The insincerity and vacillation of the Justice for Cleaners campaign, which appears ever-less-active, is particularly abhorrent given the high stakes for many of the cleaners involved. Not only is life for any cleaner in London precarious – often working varied shifts at different workplaces on low wages – but the employers have often resorted to immigration raids to settle scores with unruly employees. In summer 2009 this occurred both at the School of Oriental and African Studies and the Willis building.

Solidarity with migrant cleaners

The recession has seen increasing anti-immigration sentiment in British society, but also many in the labour movement advocating ‘keeping our heads down’ until the economy picks up – these two factors, combined with the inefficacy of Justice for Cleaners and the concomitant attacks on cleaners’ conditions, sharply pose the need for better organisation.

There are already a myriad of community organisations such as those gathered in the Coordinadora Latinoamericana, as well as activist groups whose members are regularly involved in solidarity work, for example Campaign Against Immigration Controls, No Borders, Feminist Fightback and London Coalition Against Poverty. These all play an important role in raising the wider – and often ignored – political themes amongst the whole movement, in particular many activists’ unease about explicit opposition to all border controls.

What does not exist, however, is a forum which brings together these cleaning workers as workers, across community and language divides as well as across workplaces. The T&G attempt to recruit members among cleaners on the London Underground in 2006 – yet in 2008 failing to do anything in support of the RMT-led strike – pointed not only to that union’s failings but also the divisiveness of petty squabbles for ‘ownership’ of a group of workers.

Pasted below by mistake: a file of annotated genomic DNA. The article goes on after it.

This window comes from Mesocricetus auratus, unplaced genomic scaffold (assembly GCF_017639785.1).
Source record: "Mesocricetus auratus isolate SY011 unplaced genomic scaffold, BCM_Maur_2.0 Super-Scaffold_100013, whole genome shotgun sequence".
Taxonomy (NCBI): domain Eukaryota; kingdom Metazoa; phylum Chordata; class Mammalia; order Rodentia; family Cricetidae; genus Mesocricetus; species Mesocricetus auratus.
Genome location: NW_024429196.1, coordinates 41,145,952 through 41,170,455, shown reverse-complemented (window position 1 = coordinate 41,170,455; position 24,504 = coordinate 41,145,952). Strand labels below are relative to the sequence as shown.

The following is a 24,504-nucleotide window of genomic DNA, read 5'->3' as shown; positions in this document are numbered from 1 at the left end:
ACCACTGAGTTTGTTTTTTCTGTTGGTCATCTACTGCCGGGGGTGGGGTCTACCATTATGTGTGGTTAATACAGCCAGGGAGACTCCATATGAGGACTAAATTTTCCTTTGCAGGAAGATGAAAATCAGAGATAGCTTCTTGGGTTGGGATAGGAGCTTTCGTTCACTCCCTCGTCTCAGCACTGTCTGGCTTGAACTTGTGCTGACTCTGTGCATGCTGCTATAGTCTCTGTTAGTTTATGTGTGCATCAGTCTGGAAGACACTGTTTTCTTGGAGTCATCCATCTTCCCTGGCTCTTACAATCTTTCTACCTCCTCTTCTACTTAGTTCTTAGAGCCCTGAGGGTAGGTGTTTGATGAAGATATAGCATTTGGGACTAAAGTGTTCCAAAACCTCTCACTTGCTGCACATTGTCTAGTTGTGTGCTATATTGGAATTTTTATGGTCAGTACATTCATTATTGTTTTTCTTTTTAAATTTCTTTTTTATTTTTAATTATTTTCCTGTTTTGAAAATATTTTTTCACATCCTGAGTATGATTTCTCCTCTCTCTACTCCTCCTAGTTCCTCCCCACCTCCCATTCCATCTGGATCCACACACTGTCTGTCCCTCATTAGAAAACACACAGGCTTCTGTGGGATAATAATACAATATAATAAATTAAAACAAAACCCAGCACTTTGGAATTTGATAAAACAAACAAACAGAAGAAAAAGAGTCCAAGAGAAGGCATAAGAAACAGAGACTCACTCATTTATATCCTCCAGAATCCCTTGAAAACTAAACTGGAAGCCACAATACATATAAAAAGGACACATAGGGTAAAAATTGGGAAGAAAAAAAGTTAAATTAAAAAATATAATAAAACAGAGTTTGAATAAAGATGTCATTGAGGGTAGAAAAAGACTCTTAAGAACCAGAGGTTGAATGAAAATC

Mere propaganda is insufficient. The ‘Hands Off My Workmate’ conference staged by the SWP in October opted not to discuss existing cleaner campaigns and what is wrong with the unions, but rather to keep the left of the bureaucracy on board with just general anti-racism – not even opposition to border controls as such. Even the name ‘Hands Off My Workmate’ points to the idea that this is a campaign for lecturers, not for migrant workers themselves.

As against such top-down conceptions, some activists involved in recent campaigns are discussing the desirability of some sort of cleaners’ forum existing literally ‘above and beyond’ unions – both members of UNISON, UNITE, RMT, and so on, as well as non-unionised members. This approach has been exemplified in the UBS and Schroeders disputes – demanding the union’s organisational, financial and legal backing, but not waiting on this or prioritising making the dispute official over grassroots organising itself.

What is most important is that the cleaners themselves are empowered to take charge of decision-making and the direction of any campaigns that emerge. The ‘base group’ concept of organising – whereby activists from ‘outside’ a given workplace take direct action or carry out practical tasks such as flyposting or leaflet production, which cleaners might be afraid to get involved in, but take themselves direction from meetings with the workers ‘inside’ – is clearly of use here.

Activists ‘privileged’ in terms of immigration status and nationality, cultural capital, class background and experience should do everything in our power to solidarise with these struggles and make loud and clear the points raised to the whole workers’ movement, but without treading on the toes of the cleaners’ autonomy.

Support the UBS cleaners

Already many have rallied to the UBS cleaners’ cause, with dozens of organisations, union branches and prominent figures in our movement sponsoring the demonstrations. A legal fund has been established (details below) for Alberto’s legal case against Lancaster, and the Cleaners’ Defence Committee is urging all those committed to working-class solidarity and support for migrant workers to help raise the necessary funds.

The struggle at UBS raises important questions for our movement in terms of solidarity with migrant workers; how we can build and ensure the success of unofficial disputes; and combat blacklisting and victimisation. The banks want to get cleaners to work harder and harder for peanuts; the cleaners are refusing to let them get away with it. It is vital that we mobilise behind this struggle, and moreover, show that we can resist the recession: show that we can win.